ObamaCare’s impact on health costs.

“Now, with 50 uncompetitive state markets and new federal regulations on what is or isn’t an acceptable insurance plan on top of existing state laws, there will actually be less room for price-cutting competition in health care. You can expect insurance costs to rise as a direct result.”

“This is ObamaCare’s so-called ‘cost-control’: politically motivated handouts that make prescription drugs more expensive while gutting one of the few policy mechanisms that’s proven somewhat successful at restraining the health care spending we’re already stuck with.”

“Monday’s New York Times had another classic entry in the annals of Obamacare. It seems that nursing homes are asking HHS for waivers from Obamacare’s requirement that employers provide health coverage to their workers. Nursing homes, even though they are in the health-care business, often don’t provide insurance to their employees. They can’t afford to.”

“It’s not rocket science: When costs go up, some or all of those additional costs will be shifted to employees. ObamaCare makes it more expensive for many businesses to keep existing health benefits, so employees will end up paying a greater share.”

“Does that mean that the average uninsured patient is getting $1,000 of free medical care paid for by you and me? A lot of supporters of ObamaCare would like you to think so. That’s why we need a mandate, they argue, forcing people to buy health insurance whether they want it or not.
Ah…..but not so fast.”

“U.S. employers can expect an 8.5 percent increase in their medical costs next year due in some part to the healthcare reform law, the consulting firm PwC said in a report Wednesday.”

“Our actuarial modeling of more than 130 employee benefit plans
shows that last year’s health reform law imposes additional costs on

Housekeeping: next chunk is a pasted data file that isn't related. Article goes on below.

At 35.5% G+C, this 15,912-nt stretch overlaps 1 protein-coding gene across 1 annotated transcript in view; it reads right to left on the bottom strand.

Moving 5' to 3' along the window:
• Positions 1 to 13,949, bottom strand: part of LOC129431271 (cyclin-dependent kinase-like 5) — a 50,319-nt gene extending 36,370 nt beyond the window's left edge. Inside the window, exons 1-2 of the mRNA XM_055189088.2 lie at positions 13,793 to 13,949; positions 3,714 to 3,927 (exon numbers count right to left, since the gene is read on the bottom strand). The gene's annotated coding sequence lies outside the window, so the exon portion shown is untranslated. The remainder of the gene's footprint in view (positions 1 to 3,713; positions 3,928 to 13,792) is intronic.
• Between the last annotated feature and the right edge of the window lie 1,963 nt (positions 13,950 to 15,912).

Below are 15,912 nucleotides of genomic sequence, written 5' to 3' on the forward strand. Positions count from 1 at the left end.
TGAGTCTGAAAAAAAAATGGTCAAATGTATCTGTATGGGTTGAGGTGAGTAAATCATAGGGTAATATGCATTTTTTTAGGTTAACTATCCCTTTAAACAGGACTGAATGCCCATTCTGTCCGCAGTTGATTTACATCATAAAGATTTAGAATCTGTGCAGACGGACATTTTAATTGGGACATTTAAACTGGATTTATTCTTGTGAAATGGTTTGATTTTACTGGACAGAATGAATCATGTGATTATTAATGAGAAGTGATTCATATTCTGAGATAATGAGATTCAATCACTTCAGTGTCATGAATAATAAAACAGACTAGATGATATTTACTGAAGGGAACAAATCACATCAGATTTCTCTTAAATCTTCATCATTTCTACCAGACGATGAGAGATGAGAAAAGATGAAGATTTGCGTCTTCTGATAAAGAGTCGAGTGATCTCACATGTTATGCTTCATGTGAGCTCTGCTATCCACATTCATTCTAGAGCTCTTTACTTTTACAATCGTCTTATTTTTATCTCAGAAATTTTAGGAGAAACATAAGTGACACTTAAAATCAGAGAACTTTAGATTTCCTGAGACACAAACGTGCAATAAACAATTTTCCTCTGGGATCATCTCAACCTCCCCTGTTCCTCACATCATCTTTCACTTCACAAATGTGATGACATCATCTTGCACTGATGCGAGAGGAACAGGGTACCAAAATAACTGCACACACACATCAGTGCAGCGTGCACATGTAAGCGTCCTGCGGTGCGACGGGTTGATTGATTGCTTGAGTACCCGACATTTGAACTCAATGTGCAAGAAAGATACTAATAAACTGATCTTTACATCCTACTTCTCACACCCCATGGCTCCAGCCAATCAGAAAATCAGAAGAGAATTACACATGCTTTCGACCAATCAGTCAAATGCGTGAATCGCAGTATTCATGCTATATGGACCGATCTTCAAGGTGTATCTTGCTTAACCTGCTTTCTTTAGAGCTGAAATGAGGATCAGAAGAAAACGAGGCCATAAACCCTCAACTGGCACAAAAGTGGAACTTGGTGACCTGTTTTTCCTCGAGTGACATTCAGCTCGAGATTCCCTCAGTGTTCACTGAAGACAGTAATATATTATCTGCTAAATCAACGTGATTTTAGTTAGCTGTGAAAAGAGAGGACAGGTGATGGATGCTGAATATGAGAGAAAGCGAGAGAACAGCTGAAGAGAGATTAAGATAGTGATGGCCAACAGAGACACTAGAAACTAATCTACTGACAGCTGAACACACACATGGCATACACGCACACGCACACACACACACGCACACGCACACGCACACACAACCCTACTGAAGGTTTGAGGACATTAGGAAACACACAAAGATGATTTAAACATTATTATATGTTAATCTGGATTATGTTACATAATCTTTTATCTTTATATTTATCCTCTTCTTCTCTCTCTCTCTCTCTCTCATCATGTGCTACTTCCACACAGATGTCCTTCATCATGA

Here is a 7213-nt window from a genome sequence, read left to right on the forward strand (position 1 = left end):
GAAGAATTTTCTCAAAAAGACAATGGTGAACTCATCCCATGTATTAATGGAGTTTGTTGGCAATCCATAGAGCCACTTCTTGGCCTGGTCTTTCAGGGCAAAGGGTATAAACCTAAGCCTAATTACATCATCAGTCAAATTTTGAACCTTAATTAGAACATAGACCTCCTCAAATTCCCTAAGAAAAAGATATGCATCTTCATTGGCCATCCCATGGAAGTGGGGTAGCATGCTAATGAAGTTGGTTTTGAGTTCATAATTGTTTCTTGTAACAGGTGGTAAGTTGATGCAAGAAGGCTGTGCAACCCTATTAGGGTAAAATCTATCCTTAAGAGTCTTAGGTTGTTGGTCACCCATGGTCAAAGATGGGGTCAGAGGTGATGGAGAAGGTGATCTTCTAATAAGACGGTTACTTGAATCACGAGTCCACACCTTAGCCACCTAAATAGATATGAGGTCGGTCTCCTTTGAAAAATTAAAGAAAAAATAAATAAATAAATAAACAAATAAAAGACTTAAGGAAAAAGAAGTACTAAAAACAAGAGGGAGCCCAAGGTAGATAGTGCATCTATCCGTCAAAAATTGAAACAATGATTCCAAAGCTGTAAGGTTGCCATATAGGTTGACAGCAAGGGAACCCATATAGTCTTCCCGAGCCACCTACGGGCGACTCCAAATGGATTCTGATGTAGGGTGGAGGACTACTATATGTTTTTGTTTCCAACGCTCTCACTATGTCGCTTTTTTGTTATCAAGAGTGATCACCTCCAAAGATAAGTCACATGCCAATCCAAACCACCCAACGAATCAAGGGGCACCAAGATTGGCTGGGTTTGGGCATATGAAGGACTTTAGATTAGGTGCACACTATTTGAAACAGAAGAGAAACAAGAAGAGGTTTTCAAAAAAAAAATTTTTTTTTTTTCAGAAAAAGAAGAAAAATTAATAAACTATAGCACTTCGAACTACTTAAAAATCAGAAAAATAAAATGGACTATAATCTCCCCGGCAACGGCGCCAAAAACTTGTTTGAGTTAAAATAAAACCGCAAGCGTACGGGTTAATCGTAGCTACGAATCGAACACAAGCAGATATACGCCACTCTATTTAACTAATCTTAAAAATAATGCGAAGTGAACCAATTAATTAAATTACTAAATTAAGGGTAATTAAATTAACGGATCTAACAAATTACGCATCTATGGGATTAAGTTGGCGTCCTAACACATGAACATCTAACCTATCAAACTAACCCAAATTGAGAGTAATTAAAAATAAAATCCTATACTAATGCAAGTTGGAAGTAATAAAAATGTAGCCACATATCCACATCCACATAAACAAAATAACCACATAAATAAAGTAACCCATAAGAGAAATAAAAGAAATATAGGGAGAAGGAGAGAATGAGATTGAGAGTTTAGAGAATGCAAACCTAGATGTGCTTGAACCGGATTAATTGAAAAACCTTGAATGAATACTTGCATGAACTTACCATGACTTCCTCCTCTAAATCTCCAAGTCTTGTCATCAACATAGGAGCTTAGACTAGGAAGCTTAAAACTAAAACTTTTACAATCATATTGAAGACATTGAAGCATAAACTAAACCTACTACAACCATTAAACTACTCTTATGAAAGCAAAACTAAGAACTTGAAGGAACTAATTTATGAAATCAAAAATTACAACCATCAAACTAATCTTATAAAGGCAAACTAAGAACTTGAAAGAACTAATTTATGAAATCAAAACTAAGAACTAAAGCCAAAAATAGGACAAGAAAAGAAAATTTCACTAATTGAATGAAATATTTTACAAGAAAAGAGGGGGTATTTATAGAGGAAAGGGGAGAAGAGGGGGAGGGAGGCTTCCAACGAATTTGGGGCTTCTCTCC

employers’ health plans. The study also shows that the law will create
a financial incentive for some employers to terminate health benefit
plans in 2014 when new Insurance Exchanges take effect.”

“An astounding 93 percent of physician group practices surveyed by a key trade organization warned that they would not join a new healthcare reform program to reward quality of care unless it’s thoroughly reworked.”

“For years, doctors have urged patients over the age of 50 to get colonoscopies to check for colorectal cancer, which kills 50,000 Americans a year. Their efforts were boosted last year by the federal health care law, which requires that key preventive services, including colonoscopies, be provided to patients at no out-of-pocket cost.
But there’s a wrinkle in the highly touted benefit. If doctors find and remove a polyp, which can be cancerous, some private insurers and Medicare hit the patient with a surprise: charges that could run several hundred dollars.”

“In 2009, using a PPACA-adjusted MLR
definition, we estimated that 29% of insurer-state
observations in the individual market would have
MLRs below the 80% minimum, corresponding to
32% of total enrollment. Nine states would have
at least one-half of their health insurers below the
threshold. If insurers below the MLR threshold
exit the market, major coverage disruption could
occur for those in poor health; we estimated
the range to be between 104,624 and 158,736